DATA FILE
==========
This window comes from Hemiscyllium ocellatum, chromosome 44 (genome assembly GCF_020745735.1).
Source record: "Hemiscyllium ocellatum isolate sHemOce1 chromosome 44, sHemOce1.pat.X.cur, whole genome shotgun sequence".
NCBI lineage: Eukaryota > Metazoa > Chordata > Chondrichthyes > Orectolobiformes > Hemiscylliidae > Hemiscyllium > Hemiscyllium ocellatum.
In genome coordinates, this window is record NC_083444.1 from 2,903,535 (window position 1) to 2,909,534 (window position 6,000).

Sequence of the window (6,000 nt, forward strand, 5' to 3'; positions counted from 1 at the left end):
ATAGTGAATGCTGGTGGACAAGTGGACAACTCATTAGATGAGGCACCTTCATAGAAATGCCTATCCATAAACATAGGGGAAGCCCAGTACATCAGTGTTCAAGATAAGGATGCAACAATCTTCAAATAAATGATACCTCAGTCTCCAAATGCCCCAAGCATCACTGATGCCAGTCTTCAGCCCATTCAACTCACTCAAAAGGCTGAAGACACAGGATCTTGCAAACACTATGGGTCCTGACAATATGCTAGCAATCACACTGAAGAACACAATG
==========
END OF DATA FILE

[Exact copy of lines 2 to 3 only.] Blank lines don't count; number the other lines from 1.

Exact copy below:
Source record: "Hemiscyllium ocellatum isolate sHemOce1 chromosome 44, sHemOce1.pat.X.cur, whole genome shotgun sequence".
NCBI lineage: Eukaryota > Metazoa > Chordata > Chondrichthyes > Orectolobiformes > Hemiscylliidae > Hemiscyllium > Hemiscyllium ocellatum.